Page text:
Wire Overlaps for Coupling Capacitors

FIG. 1B illustrates a driver circuit driving coupled wire 111 through a coupling capacitor Cc created by a wire overlap in accordance with an embodiment of the present invention.

Because wires on a semiconductor chip typically have high aspect ratios (the wires are taller than they are wide), two wires placed side by side have a large sideways exposure to each other and a natural capacitive coupling occurs between the wires. These wires often have side-to-side coupling that is much larger than their ground coupling. With modern fabrication processes, minimum-spaced wires have side-to-side capacitance that is 70% of their total capacitance: 35% of the total capacitance is to its right-side neighbor; and 35% of the total capacitance is to its left-side neighbor.

Normally this high side-to-side coupling leads to dangerous noise problems. However, the effect can be exploited in order to capacitively couple wires. Consider driver sender 112 that drives a short stub wire 110; stub wire 110 can be placed very close to coupled wire 111, creating coupling capacitor Cc between the wires. The length of the overlap determines the coupling capacitance between the wires. Because these coupled wires have large side-to-side capacitance compared to their parasitic capacitance, the parasitic capacitances Cp1 and Cp2 are small compared to Cc. Designing the overlap to be approximately ⅓ the length of coupled wire 111 achieves a 10 reduction in voltage swing.

The Pipelined Datapath and Majority Detection

FIG. 2A illustrates a pipelined datapath, and FIG. 2B illustrates a pipelined datapath with majority detection in accordance with an embodiment of the present invention.

In these figures, source 200 drives a number of signals to destination 202. Along the route between source 200 and destination 202, on-chip circuits such as repeater 201 periodically restore, or repeat, these signals.

In large-scale machines, datapaths can be repeated multiple times as they run between and across chips. These repeaters effectively “pipeline” the datapath, as seen in FIG. 2A.

When a datapath is pipelined, the majority detection and the encoding of the signals in the datapath can occur across two “stages.” In this scheme (as seen in FIG. 2B), source 200 transmits the signals through the first stage of the datapath without any preferred data or minimized transitions. In parallel with the first datapath stage, majority detector 203 calculates the controls for power reduction and forwards the controls to encoder 204 in the next stage. If the controls are asserted, encoder 204 optimizes the datapath signals for transmission. Otherwise, if the controls are not asserted, encoder 204 transmits the signals on the long signal line without altering them. At the other end, decoder 205 receives the datapath signals. If the control signals are asserted, decoder 205 decodes the datapath signals prior to feeding the signals to destination 202. Otherwise, if the controls are not asserted, decoder 205 passes the datapath signals through to destination 202 without altering them.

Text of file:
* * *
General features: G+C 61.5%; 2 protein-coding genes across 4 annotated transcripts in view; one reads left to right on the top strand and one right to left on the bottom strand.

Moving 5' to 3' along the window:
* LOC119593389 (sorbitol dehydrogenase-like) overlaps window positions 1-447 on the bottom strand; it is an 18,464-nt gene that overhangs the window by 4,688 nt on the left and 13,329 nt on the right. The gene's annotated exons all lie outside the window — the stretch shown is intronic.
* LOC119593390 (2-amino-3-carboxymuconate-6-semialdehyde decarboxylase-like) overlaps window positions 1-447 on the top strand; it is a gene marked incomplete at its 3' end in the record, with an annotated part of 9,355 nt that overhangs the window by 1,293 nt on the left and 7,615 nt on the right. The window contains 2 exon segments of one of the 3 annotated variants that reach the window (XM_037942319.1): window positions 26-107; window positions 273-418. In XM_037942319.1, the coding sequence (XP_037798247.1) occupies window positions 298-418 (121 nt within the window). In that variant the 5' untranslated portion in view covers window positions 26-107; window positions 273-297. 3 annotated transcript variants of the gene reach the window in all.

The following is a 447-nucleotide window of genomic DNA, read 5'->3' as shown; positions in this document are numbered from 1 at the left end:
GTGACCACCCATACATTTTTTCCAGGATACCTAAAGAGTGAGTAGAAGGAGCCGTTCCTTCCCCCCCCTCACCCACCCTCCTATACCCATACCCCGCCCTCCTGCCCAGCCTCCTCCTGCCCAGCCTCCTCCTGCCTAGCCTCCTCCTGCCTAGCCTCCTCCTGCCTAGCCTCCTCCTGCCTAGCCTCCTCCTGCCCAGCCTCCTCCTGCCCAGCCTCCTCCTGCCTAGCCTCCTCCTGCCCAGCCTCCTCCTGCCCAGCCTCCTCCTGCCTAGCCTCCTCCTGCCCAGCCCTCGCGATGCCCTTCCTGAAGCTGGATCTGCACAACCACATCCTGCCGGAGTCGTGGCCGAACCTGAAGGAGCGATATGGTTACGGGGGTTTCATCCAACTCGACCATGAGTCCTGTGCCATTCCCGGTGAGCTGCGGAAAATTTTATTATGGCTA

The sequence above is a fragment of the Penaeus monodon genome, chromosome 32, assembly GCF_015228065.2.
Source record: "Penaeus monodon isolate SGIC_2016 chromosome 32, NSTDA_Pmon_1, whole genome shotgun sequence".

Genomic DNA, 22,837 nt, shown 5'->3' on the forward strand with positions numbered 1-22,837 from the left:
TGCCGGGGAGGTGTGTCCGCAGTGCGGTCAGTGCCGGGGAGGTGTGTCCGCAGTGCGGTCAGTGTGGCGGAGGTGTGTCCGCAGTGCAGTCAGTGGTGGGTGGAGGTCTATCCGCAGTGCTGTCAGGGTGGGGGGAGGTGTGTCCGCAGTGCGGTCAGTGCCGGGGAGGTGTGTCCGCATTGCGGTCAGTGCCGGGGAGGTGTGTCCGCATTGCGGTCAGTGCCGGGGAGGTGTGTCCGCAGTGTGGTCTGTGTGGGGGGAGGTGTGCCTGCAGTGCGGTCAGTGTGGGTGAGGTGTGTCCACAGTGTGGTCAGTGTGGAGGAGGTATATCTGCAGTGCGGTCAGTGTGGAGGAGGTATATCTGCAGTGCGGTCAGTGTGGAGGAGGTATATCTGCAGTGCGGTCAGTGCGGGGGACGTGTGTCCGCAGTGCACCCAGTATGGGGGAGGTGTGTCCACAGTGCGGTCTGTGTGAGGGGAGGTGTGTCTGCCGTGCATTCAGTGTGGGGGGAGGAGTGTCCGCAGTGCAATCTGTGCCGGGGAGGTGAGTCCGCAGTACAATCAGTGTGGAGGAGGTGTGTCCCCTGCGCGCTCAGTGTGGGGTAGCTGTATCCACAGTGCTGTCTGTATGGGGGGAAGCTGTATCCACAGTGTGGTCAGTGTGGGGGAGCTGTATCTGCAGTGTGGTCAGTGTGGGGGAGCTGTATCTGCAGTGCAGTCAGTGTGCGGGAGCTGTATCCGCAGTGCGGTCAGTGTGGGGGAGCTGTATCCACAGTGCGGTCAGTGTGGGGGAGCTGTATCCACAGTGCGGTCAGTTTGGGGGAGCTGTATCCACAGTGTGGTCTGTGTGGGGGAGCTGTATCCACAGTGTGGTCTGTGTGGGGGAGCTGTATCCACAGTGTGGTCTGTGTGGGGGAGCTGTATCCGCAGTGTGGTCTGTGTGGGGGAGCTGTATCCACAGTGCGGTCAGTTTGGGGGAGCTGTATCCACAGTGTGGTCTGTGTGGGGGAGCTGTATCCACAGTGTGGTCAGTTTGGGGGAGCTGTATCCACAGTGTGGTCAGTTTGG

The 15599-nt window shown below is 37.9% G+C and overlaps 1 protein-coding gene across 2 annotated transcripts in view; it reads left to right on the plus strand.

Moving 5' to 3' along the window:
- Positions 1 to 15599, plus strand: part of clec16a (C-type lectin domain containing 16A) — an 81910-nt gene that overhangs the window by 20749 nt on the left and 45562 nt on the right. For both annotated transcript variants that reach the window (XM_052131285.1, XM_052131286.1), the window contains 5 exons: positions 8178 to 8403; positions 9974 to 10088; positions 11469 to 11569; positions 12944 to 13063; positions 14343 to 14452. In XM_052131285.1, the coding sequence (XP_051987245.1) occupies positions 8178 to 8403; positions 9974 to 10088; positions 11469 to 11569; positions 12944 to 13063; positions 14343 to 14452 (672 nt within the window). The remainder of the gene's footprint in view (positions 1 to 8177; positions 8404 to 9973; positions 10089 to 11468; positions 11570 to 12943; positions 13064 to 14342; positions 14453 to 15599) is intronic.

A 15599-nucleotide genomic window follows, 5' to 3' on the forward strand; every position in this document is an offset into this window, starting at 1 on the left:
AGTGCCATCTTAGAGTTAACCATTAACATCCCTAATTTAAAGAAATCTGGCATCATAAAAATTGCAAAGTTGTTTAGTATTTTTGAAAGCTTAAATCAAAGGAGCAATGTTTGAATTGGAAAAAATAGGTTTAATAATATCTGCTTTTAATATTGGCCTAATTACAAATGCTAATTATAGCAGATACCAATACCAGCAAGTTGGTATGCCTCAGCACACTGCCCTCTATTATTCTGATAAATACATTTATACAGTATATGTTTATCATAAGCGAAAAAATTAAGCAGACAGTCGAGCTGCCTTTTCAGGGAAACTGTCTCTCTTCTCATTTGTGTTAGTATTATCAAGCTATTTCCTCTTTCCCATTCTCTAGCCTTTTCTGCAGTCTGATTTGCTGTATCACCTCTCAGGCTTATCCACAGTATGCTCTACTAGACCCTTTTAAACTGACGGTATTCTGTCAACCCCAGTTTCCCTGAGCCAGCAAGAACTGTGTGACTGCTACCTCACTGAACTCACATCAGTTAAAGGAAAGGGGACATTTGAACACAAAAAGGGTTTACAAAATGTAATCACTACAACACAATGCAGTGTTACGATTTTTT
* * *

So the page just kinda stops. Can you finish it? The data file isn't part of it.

This pipelining allows for the per-bit comparison and majority detection to take place in parallel with a transmission stage. Done this way, the comparison and majority detection does not delay any data flow. Otherwise, the system must wait for this computation to complete before sending any data. On the other hand, the system cannot save power for one pipeline stage. However, given a long datapath which requires twenty or more pipeline stages to transmit data from source to destination, losing one stage worth of power reduction is not a significant problem.

Creating a Majority Detector using Capacitive Coupling

FIG. 3A illustrates a series of drivers (sender1, sender2 and sender3) which are capacitively coupled to the input of receiver 300 to form a majority detector in accordance with an embodiment of the present invention.

As mentioned with respect to FIG. 1A, systems using either on-chip or cross-chip capacitive coupling use capacitors for transmitting signals. When multiple senders are capacitively coupled to a single receiver, each sender (such as sender1, sender2 and sender3) transfers charge across its own capacitor (such as cap1, cap2 and cap3), and the sum of the charges appears at the receiver's input (as indicated by the dashed lines from each sender to the common node on the input of the receiver). Consequently, when all capacitors are of equal value, the charge capacitively coupled to the receiver's input from the three senders, if they all switch, is three times greater than when a single sender switches. For example, the receiver sees a voltage of 33% of the power supply if only one sender switches, a voltage of 66% of the power supply if two senders switch, and a voltage of 100% of the power supply if all three senders switch.

In this configuration, the capacitively coupled senders and the receiver form a majority detector. Hence, if the receiver has a logic threshold equal to 50% of the power supply, the receiver trips only if a majority of senders switch.

Creating a Majority Detector using Capacitive Coupling with a Biased Differential Receiver

FIG. 3B illustrates senders which are capacitively coupled to the input of a differential receiver to form a majority detector in accordance with an embodiment of the present invention. Note the receiver-side plate of the coupling capacitor is drawn as a single plate, indicating that the coupling capacitor can be manufactured with a single receiver-side plate.